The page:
Our bodies can be pretty incredible if we step back and take a good look at what they’re telling us. That’s especially true when it comes to what we cram into our pie holes each day. Ever feel bloated or gassy after eating? Maybe you have unexplained fatigue or muscle aches? The cure to what ails you might be as simple as taking a closer look inside your refrigerator.
But in this world filled with food labels like “gluten-free,” “dairy-free,” “non-GMO,” “organic,” “hormone-free” and “grass-fed,” how does one even know where to start?
“Eating organic is a good first step,” says Tara Skye Goldin, a naturopathic doctor and homeopath in Boulder. “The more pesticides and hormones and herbicides that we can avoid ingesting, it’s got to be better for the population as a whole.”
Goldin says she also urges her patients to avoid genetically modified foods as much as possible.
“Our food has been genetically modified — it’s different from what it was 100 years ago,” says Goldin. “People are reacting more to foods because they’ve been modified.”
Jane Reagan, a Boulder nutritionist with 20 years in the business, agrees.
“I think there has been an increase in food allergies, intolerances and sensitivities,” she says. “There are several theories as to the cause, the first being that we have more testing than we had in the past. There’s also greater awareness. But also our food sources have changed.”
Could this GMO world we live in be the cause of an increase in digestive issues? The U.S. Food and Drug Administration says no.
The FDA, which has created a system for ensuring the safety of genetically engineered foods, assures the public via its website that, “The foods we have evaluated through the consultation process have not been more likely to cause an allergic or toxic reaction than foods from traditionally bred plants.”
The FDA site explains, however, that the process is voluntary.
Organizations like the Non GMO Project have been working toward a requiring GMO labels. The FDA has gone only so far as to encourage voluntary labeling.
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One of Goldin’s mantras is, simply, “Gluten is evil.” She’s seen so many people’s health — digestive and otherwise — improve after eliminating gluten from their diets that it’s hard for her to think any other way.
“You don’t necessarily need to have Celiac to be gluten-intolerant,” she says. “A lot of people just feel better when they’re off of it. It’s always worth a try to pull gluten.”
Cheri King, a naturopathic doctor in Louisville, also recommends that her patients experiencing any of a wide range of unexplained ailments try eliminating gluten from their diets.
“Should someone living here in America be eating gluten free? Yeah, probably,” says King, whose Colorado Natural Health Center focuses on chronic ailments. “The hybridization of our wheat is causing this high-gluten wheat product and gluten — we don’t have the enzyme to digest it.”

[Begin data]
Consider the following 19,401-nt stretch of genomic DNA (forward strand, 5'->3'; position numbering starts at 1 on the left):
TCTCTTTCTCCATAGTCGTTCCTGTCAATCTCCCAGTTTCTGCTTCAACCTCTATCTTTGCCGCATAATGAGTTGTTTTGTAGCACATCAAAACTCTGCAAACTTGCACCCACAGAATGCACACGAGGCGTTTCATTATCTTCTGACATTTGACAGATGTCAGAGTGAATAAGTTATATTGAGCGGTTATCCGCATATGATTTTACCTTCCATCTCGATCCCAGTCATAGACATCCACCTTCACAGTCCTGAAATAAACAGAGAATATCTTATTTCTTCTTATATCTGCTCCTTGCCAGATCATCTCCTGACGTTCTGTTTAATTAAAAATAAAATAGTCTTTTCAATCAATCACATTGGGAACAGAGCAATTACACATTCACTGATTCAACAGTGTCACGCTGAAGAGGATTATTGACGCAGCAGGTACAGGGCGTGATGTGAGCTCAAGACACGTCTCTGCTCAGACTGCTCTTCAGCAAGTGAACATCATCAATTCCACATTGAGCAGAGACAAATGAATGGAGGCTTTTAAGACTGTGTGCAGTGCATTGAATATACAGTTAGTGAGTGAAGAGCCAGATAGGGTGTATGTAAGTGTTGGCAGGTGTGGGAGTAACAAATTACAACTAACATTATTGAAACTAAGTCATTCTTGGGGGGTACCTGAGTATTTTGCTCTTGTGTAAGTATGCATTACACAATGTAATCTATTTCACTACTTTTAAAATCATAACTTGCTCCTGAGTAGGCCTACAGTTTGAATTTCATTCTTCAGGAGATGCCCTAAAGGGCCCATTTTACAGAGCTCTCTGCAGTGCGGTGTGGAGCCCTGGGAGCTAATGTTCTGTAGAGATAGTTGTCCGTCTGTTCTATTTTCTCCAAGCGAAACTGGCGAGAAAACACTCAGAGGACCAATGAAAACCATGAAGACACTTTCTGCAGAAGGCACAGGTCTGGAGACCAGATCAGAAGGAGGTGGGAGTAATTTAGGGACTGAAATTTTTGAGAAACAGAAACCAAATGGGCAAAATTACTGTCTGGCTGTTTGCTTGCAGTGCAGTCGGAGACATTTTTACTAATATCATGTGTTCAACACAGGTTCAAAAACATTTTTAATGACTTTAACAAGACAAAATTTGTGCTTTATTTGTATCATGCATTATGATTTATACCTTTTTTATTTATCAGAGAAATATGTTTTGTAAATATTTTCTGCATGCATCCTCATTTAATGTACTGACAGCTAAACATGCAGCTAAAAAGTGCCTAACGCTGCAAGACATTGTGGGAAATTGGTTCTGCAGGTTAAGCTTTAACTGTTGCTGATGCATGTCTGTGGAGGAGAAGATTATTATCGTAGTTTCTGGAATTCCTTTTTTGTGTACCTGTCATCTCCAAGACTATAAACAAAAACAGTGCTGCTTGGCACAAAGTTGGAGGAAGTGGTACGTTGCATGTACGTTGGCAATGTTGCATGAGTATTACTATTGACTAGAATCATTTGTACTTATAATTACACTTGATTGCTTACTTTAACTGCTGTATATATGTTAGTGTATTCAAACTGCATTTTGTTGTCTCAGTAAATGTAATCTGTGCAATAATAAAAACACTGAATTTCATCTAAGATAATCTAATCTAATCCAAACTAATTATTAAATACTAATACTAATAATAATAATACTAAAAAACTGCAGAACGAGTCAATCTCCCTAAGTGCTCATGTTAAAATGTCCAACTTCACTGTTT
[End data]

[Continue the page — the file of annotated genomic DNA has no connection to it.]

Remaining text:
King recognizes the wide array of options these days when it comes to what we put in our bodies. She urges people to do a self test to determine if gluten — or soy, or lactose — is the cause of their issues.
“One way citizens can wade through all these choices is to do a very simple elimination diet. Six weeks is generally the time frame,” she says. “Add it back a lot at each meal. For the first one or two days, eat a piece of toast at every meal. People usually find, ‘Oh, I have additional gas or bloating,’ or, ‘It affects my mood.’”
Nutrition counselor Reagan, who runs her own business, Essential Nutrition, and works at the University of Colorado Boulder’s Wardenberg Health Center, is cautious to remind people that there is a difference between a true food allergy, an intolerance and a sensitivity, though they often get confused. A food allergy triggers an immune response by the body and often manifests itself through hives, a rash or difficulty breathing. An intolerance is clinically referred to as a hypersensitivity and typically causes digestive-tract problems such as bloating and diarrhea. People can also be “sensitive” to certain foods, meaning maybe they can tolerate milk or gluten one time a day or a few times a week but not at every meal, Reagan explains.
“Someone who has Celiac has to abstain from gluten 100 percent. That is a lifetime gluten intolerance, which is genetically based,” Reagan says. “But then there are a lot of people who have gluten sensitivities. They may have GI [gastro-intestinal] symptoms, fatigue or a foggy head. Those people might also stay away from gluten and feel better.”
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When it comes to digestive health, the third thing that Goldin, Reagan and King all recommend is a good probiotic.
Probiotics are basically “good bacteria” that are present in our guts already, but may not be plentiful because of their susceptibility to antibiotics, according to WebMD. You’ll find them in foods such as yogurt or kefir, but naturopathic doctors Goldin and King say a supplement is the way to go.
“Probiotics enhance the immune system in a very complicated way,” says Goldin.
“There’s been so much research on gut bacteria and what it does for us in terms of weight loss and weight gain, how it can tweak our immune system,” King adds.
The three women agree that in this ever-changing world filled with genetically engineered foods, pesticides and antibiotics, it’s important to take a good look at what is in the food that we eat.
“Our lifestyle is so fast-paced and we have so much on our plates — we’re not always aware of some of the chemicals and other things that are in our foods that are affecting our health,” says Reagan. “I’ve seen many, many people improve their health by changing their foods.”